America on the Edge of Its Seat Waiting for State of the Union Address

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Ed Kilgore previews tomorrow’s State of the Union address:

Perhaps it’s just a sign of advancing age, but I’ve grown to dread these events. All these advance hype, whether or not the speech represents any notable departure in presidential intentions or even rhetoric. All the solemn advice offered after the text has surely been put to bed. All the almost-ironic rituals of insincere bipartisanship and phony bonhomie….The president will be subject to vast exercises in armchair psychology as his mood, his energy-level, his “resolve,” are evaluated by way of how he delivers a rehearsed prepared text.

….Personally, I have trouble engaging in such evaluations, being constantly distracted by the idiotic ritual of clapping and not clapping, standing and not standing, and the full range of mime-like facial contortions, to which we will be treated by the Vice President and the Speaker of the House sitting just behind the president.

Ed, Ed, Ed. What kind of attitude is that? You’ve forgotten the now annual ritual of seating some inspirational yet normal Americans somewhere near the First Lady, which gives the president a chance to tell an inspirational story that will connect with Joe and Jane Sixpack. This year’s “Skutniks” include “the NBA’s first openly gay player, a hero from the Boston Bombing (and the man he helped save), the Moore, Okla., fire chief who led the search for survivors after a devastating tornado, and others.” The others apparently include the youngest ever intern at Intel and DC’s teacher of the year. And Rep. Linda Sanchez has invited a fast food worker who makes the minimum wage. But that’s just the first round! Stay tuned for further announcements.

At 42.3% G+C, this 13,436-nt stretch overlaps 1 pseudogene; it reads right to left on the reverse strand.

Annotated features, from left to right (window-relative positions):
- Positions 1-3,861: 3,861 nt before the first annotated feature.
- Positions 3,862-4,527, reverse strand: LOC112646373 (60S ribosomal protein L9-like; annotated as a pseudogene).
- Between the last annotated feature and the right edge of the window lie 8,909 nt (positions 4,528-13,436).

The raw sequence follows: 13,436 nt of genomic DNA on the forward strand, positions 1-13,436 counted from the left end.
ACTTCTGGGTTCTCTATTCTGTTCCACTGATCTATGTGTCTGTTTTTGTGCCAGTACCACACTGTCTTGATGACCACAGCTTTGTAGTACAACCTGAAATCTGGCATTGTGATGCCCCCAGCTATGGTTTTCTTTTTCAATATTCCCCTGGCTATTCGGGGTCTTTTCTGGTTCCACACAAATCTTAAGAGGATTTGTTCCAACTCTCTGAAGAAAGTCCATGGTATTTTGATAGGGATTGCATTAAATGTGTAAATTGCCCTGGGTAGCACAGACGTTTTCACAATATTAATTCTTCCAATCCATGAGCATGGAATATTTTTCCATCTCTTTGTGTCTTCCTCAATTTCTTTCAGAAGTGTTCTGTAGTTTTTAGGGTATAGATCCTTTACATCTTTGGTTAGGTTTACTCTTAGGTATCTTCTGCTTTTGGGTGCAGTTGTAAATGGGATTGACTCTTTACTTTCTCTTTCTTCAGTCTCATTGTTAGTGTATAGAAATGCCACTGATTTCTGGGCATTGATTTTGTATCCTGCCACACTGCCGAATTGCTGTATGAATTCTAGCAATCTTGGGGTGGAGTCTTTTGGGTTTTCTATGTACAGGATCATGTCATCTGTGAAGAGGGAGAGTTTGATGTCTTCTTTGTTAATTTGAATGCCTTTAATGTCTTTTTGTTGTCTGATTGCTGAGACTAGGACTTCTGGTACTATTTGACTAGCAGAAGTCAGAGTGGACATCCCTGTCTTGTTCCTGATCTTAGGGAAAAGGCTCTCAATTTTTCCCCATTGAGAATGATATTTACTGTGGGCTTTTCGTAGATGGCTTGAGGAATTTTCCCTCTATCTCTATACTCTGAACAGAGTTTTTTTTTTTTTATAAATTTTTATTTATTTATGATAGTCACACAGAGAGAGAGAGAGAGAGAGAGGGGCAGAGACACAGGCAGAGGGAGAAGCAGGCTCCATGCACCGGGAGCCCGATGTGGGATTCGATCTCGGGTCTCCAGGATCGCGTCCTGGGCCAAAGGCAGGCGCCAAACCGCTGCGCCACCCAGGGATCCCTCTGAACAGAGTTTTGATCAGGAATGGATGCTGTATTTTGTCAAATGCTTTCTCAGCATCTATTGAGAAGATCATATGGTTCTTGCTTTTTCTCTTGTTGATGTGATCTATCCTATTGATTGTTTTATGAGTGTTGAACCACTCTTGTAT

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ONE MORE QUICK THING:

Our fall fundraising drive is off to a rough start, and we very much need to raise $250,000 in the next couple of weeks. If you value the journalism you get from Mother Jones, please help us do it with a donation today.

As we wrote over the summer, traffic has been down at Mother Jones and a lot of sites with many people thinking news is less important now that Donald Trump is no longer president. But if you're reading this, you're not one of those people, and we're hoping we can rally support from folks like you who really get why our reporting matters right now. And that's how it's always worked: For 45 years now, a relatively small group of readers (compared to everyone we reach) who pitch in from time to time has allowed Mother Jones to do the type of journalism the moment demands and keep it free for everyone else.

Please pitch in with a donation during our fall fundraising drive if you can. We can't afford to come up short, and there's still a long way to go by November 5.

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